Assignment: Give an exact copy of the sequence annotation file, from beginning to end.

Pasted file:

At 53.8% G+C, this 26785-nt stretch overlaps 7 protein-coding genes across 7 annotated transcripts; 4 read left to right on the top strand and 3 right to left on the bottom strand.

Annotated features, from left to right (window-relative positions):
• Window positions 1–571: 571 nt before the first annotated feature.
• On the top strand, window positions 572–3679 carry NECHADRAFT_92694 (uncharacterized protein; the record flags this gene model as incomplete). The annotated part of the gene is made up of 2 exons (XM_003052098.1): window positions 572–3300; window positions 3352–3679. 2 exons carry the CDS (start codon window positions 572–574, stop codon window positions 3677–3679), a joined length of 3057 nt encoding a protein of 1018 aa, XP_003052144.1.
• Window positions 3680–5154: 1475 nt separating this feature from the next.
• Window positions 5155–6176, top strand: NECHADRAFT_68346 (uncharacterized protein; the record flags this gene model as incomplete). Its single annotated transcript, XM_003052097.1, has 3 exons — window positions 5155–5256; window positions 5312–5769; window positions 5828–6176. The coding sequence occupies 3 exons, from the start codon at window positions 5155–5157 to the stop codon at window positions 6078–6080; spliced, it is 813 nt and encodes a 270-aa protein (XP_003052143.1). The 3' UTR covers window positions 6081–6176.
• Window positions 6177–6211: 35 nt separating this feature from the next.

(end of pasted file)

At 53.8% G+C, this 26785-nt stretch overlaps 7 protein-coding genes across 7 annotated transcripts; 4 read left to right on the top strand and 3 right to left on the bottom strand.

Annotated features, from left to right (window-relative positions):
• Window positions 1–571: 571 nt before the first annotated feature.
• On the top strand, window positions 572–3679 carry NECHADRAFT_92694 (uncharacterized protein; the record flags this gene model as incomplete). The annotated part of the gene is made up of 2 exons (XM_003052098.1): window positions 572–3300; window positions 3352–3679. 2 exons carry the CDS (start codon window positions 572–574, stop codon window positions 3677–3679), a joined length of 3057 nt encoding a protein of 1018 aa, XP_003052144.1.
• Window positions 3680–5154: 1475 nt separating this feature from the next.
• Window positions 5155–6176, top strand: NECHADRAFT_68346 (uncharacterized protein; the record flags this gene model as incomplete). Its single annotated transcript, XM_003052097.1, has 3 exons — window positions 5155–5256; window positions 5312–5769; window positions 5828–6176. The coding sequence occupies 3 exons, from the start codon at window positions 5155–5157 to the stop codon at window positions 6078–6080; spliced, it is 813 nt and encodes a 270-aa protein (XP_003052143.1). The 3' UTR covers window positions 6081–6176.
• Window positions 6177–6211: 35 nt separating this feature from the next.